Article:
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JSPES, Vol. 37, No. 1 (Spring 2012)
pp. 94-135

Herbert Hoover’s “Secret History of World War II” – and Some Reflections it Prompts

Dwight D. Murphey

Wichita State University, retired

Freedom Betrayed: Herbert Hoover’s Secret History of the Second World War and Its Aftermath, Herbert Hoover, edited by George H. Nash
Hoover Institution Press, 2011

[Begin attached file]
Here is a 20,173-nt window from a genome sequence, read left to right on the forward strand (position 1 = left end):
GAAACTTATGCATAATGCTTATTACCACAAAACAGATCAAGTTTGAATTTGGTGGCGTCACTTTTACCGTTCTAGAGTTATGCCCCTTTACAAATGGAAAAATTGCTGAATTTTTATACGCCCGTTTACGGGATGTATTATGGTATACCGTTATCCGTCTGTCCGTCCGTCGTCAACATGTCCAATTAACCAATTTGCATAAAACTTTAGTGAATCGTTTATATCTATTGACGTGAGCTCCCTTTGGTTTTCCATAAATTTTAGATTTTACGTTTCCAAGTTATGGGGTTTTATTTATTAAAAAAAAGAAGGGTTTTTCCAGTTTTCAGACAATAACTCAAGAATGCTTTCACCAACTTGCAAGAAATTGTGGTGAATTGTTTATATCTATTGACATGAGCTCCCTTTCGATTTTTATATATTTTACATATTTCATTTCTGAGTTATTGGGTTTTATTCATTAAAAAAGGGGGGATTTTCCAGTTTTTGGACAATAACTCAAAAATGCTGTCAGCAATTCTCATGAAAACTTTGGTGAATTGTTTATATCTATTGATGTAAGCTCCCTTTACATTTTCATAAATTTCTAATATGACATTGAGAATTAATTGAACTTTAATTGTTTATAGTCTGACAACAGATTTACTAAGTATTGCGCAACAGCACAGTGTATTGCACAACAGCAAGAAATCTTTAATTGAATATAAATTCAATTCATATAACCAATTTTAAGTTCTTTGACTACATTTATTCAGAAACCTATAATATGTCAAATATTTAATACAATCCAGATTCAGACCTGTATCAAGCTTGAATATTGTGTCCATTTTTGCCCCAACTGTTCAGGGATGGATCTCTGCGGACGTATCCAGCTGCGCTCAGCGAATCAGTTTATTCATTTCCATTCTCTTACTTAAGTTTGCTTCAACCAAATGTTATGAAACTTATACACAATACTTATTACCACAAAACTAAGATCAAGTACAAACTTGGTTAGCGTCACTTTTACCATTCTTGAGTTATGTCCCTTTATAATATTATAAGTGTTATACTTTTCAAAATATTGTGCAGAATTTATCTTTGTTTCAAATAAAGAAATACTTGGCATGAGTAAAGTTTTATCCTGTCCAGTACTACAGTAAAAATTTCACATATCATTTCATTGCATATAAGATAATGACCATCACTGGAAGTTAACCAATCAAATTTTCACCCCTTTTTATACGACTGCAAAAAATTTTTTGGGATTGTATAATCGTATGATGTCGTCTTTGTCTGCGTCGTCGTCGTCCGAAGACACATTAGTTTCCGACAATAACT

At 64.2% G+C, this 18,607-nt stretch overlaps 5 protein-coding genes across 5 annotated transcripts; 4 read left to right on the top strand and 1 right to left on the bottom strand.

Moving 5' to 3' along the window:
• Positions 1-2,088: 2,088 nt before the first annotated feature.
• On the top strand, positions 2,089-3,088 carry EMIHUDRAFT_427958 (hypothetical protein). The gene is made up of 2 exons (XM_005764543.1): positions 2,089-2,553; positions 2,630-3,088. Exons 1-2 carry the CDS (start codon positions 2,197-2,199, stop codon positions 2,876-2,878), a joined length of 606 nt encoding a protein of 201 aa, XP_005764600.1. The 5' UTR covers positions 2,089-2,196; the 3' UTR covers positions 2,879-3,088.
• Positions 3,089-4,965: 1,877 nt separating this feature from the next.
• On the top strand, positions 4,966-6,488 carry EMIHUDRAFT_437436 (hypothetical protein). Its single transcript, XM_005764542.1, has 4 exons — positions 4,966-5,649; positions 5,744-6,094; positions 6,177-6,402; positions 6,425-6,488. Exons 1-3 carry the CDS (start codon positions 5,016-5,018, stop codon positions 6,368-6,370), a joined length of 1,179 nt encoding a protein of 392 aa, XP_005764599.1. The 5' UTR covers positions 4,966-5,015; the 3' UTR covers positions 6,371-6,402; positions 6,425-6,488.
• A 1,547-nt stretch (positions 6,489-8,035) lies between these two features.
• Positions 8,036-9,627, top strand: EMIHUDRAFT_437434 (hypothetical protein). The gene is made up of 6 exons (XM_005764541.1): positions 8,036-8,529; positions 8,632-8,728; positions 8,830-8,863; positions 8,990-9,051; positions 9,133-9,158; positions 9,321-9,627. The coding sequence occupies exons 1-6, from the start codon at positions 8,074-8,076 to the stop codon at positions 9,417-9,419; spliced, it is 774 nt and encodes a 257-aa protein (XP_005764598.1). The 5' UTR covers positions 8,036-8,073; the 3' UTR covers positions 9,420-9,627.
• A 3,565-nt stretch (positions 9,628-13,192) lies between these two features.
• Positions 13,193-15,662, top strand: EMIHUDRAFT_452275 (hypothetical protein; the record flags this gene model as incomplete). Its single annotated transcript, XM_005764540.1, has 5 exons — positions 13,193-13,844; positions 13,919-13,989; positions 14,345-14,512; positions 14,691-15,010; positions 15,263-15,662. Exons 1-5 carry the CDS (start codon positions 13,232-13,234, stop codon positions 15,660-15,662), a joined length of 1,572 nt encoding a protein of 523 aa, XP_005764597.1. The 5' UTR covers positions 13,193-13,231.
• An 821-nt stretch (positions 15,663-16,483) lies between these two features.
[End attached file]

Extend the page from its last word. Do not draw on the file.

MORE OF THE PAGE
Long held in storage by the Hoover family but just recently released, former U.S. President Herbert Hoover’s “secret history” of World War II, written between 1944 and 1963 and now edited by Hoover historian George H. Nash, sheds light on “nineteen gigantic errors” of strategy and geopolitics that Hoover saw as having been committed by the administrations of Franklin D. Roosevelt and Harry S Truman starting with the diplomatic recognition of the Soviet Union in 1933. The result is a “revisionist history” that runs counter to the image of “the good war” that was created by the Allied perspective during the war and that has remained the conventional perception. Hoover’s account and the reflections to which it gives rise have particular relevance today because they bear directly on the perception entertained by Americans, so important to both neoconservatism and neoliberalism, that the many foreign interventions by the United States are benign because they are wellintentioned. This article will review highlights of the history as Hoover relates it and will ponder some of the implications that so greatly contradict today’s conventional wisdom about the war and its aftermath.